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Publication numberUS3748635 A
Publication typeGrant
Publication dateJul 24, 1973
Filing dateAug 5, 1971
Priority dateAug 5, 1971
Publication numberUS 3748635 A, US 3748635A, US-A-3748635, US3748635 A, US3748635A
InventorsPhillips J, Posakony G, Stephenson R
Original AssigneeG & H Technology
Export CitationBiBTeX, EndNote, RefMan
External Links: USPTO, USPTO Assignment, Espacenet
Aircraft submergence detector
US 3748635 A
Abstract  available in
Images(3)
Previous page
Next page
Claims  available in
Description  (OCR text may contain errors)

United States Patent i Phillips et al.

[ 51 July 24, 1973 AIRCRAFT SUBMERGENCE DETECTOR [75] Inventors: John J. Phillips, Rolling Hills, Calif; Gerald J. Posakony, Boulder, Colo.; Roger C. Stephenson, Woodland 211 Appl. No.: 169,364

3,407,398 10/1963 Steam ..340/244R Primary Examiner--Richard A. Farley Attorney-Dan R. Sadler [57] ABSTRACT A system is disclosed for detecting the presence of a fluid. The present detection system is shown on an aircraft and is effective to detect flooding of the aircraft as occurs when the aircraft is submerged in water. The present detection system includes a sensor which has 52 US. Cl. 340/1 L, 340/59, 340/244 R transducer means for transmitting and receiving energy 51 1m. 01. G0ls 9/66 such as ultrasonic energy through an air p which 58 Field 6: Search 340 1 L, 27 R, 59, may fill with the The energy has entirely differ- 340/244 R ent propagation characteristics; i.e., attenuation and velocity through air and water whereby the changes in 56 References Cited the transmission of the ultrasonic energy indicates UNITED STATES PATENTS whether the air space has filled with water.

3,656,134 4/1972 Brown 340/244 R 8 Claims, 5 Drawing Figures Pulse 64 Time Generator Delay 48 F v 2 Recewer/ Amphtude Transmitter Amphfier Detector (Sole SNlCh i IO Actuator f" 34 -30 2 38 N -32 lfi i a 2s Patented July 24, 1973 3 Sheets-Sheet 1 Patented July 24, 1973 3 Sheets-Sheet 2 Patented July 24, 1973 3,748,635

3 Sheets-Sheet I5 Pulser/ Receiver Switch Transmitter F i g. 4.

Pulser/ Recelver Swnch Tronsmmer Fig. 5.

AIRCRAFT SUBMERGENCE DETECTOR BACKGROUND It is frequently desirable to detect the presence of a particular medium or changes in the medium present at a particular location. For example, it may be necessary to know when a fluid is present and/or the amount of the fluid and whether it has reached a particular level. It is important to know the water level in the bilge of a boat, the level of a liquid in a tank, etc., and to produce a signal when the level reaches a particular level. Normally, this can be accomplished by providing a float or similar device which rides on the liquid and actuates a switch when the liquid reaches a predetermined level. Although such an arrangement is useful for many applications, under some circumstances it is necessary to have an extremely reliable device capable of operating in an extremely short interval of time. However, the device must be unambiguous in that it will not operate when there is no liquid present. This is true even though the device is subjected to operating in a very severe environment.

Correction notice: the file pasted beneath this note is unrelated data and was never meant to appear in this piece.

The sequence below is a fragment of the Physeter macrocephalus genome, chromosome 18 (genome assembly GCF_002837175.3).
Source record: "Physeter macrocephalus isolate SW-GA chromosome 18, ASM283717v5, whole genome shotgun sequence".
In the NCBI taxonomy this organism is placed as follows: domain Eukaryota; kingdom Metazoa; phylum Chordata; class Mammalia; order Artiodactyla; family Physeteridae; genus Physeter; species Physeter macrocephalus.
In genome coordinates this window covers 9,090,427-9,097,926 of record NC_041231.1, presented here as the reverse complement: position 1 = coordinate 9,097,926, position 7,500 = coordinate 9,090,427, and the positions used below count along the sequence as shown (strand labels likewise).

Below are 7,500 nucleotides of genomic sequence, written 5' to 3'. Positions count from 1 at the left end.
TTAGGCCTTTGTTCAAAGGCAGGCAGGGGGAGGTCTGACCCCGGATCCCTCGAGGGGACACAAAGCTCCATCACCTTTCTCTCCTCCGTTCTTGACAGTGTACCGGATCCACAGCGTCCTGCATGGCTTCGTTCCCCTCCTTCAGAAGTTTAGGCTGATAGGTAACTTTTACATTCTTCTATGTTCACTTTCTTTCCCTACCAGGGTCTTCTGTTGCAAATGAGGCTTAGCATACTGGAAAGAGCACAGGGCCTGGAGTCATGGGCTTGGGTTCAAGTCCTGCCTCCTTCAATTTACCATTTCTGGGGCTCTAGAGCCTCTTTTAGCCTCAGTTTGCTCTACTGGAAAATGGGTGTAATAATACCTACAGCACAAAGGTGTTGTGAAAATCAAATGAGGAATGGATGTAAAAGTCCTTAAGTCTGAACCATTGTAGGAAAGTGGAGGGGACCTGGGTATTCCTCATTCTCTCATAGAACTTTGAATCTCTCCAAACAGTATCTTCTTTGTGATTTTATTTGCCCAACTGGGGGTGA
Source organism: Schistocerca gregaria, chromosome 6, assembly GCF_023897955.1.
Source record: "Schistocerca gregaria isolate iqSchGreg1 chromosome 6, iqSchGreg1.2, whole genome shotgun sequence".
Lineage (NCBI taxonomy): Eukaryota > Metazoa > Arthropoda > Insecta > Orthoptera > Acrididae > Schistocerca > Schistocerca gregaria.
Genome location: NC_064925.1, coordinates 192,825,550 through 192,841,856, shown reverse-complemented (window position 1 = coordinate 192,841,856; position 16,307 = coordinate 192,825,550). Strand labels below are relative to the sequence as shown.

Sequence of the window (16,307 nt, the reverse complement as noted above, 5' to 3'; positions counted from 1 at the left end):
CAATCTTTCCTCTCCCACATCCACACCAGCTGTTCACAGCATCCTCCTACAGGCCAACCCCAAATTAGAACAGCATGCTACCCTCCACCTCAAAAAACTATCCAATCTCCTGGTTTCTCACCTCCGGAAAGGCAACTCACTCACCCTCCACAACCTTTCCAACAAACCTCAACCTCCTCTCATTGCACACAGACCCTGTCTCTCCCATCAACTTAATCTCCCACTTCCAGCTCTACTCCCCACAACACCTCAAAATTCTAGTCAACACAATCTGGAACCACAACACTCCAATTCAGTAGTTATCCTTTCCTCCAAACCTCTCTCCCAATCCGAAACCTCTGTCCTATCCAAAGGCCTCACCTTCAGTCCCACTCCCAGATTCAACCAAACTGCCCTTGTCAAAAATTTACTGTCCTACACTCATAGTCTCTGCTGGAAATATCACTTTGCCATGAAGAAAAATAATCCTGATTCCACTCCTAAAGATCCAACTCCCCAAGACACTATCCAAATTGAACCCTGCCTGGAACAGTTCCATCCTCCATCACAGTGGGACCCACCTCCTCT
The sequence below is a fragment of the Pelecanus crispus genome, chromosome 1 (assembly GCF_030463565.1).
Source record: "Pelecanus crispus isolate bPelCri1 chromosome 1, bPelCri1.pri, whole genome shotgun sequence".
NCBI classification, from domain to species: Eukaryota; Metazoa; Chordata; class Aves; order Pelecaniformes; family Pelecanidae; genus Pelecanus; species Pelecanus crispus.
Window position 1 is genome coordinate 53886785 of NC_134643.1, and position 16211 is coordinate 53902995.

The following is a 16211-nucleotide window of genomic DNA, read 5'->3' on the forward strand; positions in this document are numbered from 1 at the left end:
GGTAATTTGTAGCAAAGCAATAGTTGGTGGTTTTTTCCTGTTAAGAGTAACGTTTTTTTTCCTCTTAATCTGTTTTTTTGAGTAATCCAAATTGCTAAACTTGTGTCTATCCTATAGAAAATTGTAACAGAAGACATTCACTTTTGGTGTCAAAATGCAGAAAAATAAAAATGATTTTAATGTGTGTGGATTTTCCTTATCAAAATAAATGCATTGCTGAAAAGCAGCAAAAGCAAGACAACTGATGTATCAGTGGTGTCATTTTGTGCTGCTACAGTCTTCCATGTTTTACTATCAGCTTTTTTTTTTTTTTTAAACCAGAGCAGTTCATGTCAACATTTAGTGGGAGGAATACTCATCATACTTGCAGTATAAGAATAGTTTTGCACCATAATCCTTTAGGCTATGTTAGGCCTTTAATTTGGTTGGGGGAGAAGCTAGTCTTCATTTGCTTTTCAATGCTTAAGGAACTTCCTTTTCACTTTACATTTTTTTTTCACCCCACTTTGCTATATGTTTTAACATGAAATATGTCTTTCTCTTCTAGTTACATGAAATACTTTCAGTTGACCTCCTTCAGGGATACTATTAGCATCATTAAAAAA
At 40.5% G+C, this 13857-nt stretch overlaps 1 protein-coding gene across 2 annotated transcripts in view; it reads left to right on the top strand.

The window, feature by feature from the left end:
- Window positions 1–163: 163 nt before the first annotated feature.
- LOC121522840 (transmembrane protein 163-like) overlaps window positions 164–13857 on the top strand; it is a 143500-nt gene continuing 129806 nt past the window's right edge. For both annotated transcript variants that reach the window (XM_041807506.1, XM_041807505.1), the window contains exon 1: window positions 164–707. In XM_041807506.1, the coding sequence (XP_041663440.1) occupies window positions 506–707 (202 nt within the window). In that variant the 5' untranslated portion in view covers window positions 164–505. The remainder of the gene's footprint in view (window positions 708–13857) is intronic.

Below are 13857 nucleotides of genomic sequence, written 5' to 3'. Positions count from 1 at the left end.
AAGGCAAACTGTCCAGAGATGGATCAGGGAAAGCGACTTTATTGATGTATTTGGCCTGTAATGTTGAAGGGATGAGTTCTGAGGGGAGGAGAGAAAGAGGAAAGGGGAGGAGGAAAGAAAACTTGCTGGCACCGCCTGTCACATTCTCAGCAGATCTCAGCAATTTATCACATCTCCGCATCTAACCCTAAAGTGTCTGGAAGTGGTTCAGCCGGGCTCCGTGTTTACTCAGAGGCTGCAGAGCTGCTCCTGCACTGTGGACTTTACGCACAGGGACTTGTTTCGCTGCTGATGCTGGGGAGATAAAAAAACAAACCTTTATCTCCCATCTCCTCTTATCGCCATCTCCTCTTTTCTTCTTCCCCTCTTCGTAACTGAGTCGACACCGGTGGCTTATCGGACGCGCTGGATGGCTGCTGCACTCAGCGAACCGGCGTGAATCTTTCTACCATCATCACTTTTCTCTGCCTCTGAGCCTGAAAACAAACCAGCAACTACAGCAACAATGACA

If an aircraft accidentally lands in the water and begins to sink, it is essential this condition be detected as rapidly as possible and certain actions be taken. For example, the aircraft canopy must be opened, the pilot must be released from his seat, any floats, etc., must be inflated, etc. This is especially true where the pilot or other persons are unconscious or otherwise unable to take the necessary action. Although the device must react reliably it must not operate under any other conditions such as the presence of moisture, condensation, ice, etc.

SUMMARY The present invention provides means for overcoming the foregoing difficulties. More particularly, the present invention provides means for reliably and quickly detecting the presence of a fluid such as water without being actuated by other substances such as condensation, moisture, ice, etc. In the limited number of embodiments disclosed herein, this is accomplished by providing a probe or sensor which has an open space into which the fluids may flow. Transducer means are provided for transmitting some form of energy such as ultrasonic into the space and to receive the energy after it has passed through the space. A receiver is responsive to the changes in propagation of the energy through the space. More particularly, the receiver is responsive to variations in the attenuation and/or time delay which results in the energy passing through the different mediums within the space.

DRAWINGS FIG. 1 is a fragmentary view of an aircraft which is submerged in the water and is sinking;

FIG. 2 is a view of a sensor embodying one form of the present invention;

FIG. 3 is a block diagram of a system embodying the sensor of FIG. 2;

FIG. 4 is a view of a sensor and block diagram of a system embodying another form of the invention; and

FIG. 5 is a combined view of a sensor and block diagram of a system embodying a further modification of the present invention.

DESCRIPTION Referring to the drawings in more detail, the present invention is particularly adapted to be embodied in a fluid detection system 10. The system 10 includes a probe or sensor 12 which is adapted to be located at a point where it is desired to detect the presence of a fluid.

Although the fluid to be detected may be of any desired variety, in the present instance, by way of example, it is especially adapted to detect the presence of a liquid such as water.

In addition, although this sensor and system may be used at any kind of location, in the present instance, again by way of example, it is especially adapted for use on an aircraft l4 and particularly for detecting when the aircraft 14 is submerged in water.